Warren Buffett expressed the same thing when he said: “When a management with a reputation for brilliance tackles a business with a reputation for bad economics, it is the reputation of the business that remains intact.” Our own case study of North American independent oil and gas producers provides some concrete evidence for this.

Case study: independent oil & gas producers

The oil market provided us the opportunity to study the extent to which favorable exposure to price trends can impact a firm’s profitability and shareholder value. We examined the hedging practices of nine independent oil & gas producers[1] among which one firm, Kerr McGee (KMG), stood out as a particularly aggressive hedger.

In 2003, KMG management decided to hedge 70% of their 2004 crude oil production, fixing the company’s selling price at $27.69 for their North American production and at $25.99 for their North Sea production. The other eight firms hedged on average only 25% of their 2004 production.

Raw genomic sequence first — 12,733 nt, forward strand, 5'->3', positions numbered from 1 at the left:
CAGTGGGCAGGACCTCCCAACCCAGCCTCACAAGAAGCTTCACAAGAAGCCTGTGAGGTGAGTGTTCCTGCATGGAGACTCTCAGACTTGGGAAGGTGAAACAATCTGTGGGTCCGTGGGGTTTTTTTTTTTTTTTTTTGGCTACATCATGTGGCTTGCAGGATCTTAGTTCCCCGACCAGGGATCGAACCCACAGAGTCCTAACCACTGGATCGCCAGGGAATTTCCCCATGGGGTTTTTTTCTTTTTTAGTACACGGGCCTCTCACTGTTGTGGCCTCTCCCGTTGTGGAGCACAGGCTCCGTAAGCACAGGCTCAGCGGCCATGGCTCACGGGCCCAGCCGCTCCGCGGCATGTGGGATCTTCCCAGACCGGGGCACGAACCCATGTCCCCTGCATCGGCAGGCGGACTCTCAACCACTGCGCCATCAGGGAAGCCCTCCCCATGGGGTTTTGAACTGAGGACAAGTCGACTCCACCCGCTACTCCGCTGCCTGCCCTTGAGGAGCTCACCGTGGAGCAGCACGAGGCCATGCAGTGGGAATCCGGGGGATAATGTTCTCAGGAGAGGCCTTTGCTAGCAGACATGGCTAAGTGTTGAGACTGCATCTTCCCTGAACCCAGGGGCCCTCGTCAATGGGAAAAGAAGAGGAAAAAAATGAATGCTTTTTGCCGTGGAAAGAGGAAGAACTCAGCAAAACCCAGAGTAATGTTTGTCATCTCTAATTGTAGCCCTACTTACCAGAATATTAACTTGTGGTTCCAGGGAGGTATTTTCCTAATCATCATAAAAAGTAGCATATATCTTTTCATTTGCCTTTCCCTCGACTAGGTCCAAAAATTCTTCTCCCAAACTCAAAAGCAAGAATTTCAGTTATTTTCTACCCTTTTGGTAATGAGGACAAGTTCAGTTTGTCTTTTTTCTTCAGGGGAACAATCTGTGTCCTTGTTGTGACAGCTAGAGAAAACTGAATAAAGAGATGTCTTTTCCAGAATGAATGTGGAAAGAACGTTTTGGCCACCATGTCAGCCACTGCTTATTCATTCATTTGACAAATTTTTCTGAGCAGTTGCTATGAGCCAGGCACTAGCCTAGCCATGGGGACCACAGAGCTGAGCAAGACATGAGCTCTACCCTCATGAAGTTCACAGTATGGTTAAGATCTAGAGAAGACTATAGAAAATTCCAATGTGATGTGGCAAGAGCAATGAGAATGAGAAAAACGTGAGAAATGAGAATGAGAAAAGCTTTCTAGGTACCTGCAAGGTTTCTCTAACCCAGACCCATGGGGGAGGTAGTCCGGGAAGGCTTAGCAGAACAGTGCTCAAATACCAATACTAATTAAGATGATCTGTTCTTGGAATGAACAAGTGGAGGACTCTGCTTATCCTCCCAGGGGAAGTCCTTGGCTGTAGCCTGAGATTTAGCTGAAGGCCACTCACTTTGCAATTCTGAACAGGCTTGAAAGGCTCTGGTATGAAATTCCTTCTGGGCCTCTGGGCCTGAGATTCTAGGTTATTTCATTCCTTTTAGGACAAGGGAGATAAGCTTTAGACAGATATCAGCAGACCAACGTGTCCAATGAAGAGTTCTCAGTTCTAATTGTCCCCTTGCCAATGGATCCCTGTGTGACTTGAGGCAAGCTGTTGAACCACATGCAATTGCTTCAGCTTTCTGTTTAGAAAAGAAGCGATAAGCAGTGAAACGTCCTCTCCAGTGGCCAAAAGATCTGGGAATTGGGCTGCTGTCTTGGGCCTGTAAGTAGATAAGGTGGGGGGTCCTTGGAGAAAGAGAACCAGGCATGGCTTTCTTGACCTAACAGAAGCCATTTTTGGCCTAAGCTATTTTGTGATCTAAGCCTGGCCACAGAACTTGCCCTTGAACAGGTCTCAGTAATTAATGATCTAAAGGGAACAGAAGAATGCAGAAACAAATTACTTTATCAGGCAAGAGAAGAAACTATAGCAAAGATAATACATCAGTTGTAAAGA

Kerr McGee 2003 hedging decision

Kerr McGee's management decided in 2003 to hedge 70% of their 2004 oil price production. In effect, they set up a price cap $13.72 below the average 2004 market price.

As the oil price continued to rise, the 2004 average reached $41.41 in New York and $38 in London. By limiting their exposure to such a favorable price trend, KMG missed the opportunity to earn $13.72 in extra revenues per barrel. With 52 million barrels of crude oil production, KMG’s hedging deprived the company of $500 million in unrealized profits for 2004.

The $500 million lost to hedging paled compared to the effect on the firm’s market capitalization.

Rising oil price generates shareholder value for oil & gas firms: Kerr McGee (KMG) share price compared to an index of other independent oil & gas producers. The eight firms comprising the oil & gas index hedged on average only 25% of their production. Through greater exposure to the oil price trend, they generated an annualized average return to shareholders of 63.3% for the period, while KMG, hedging 70% of its exposure generated “only” 44.6%.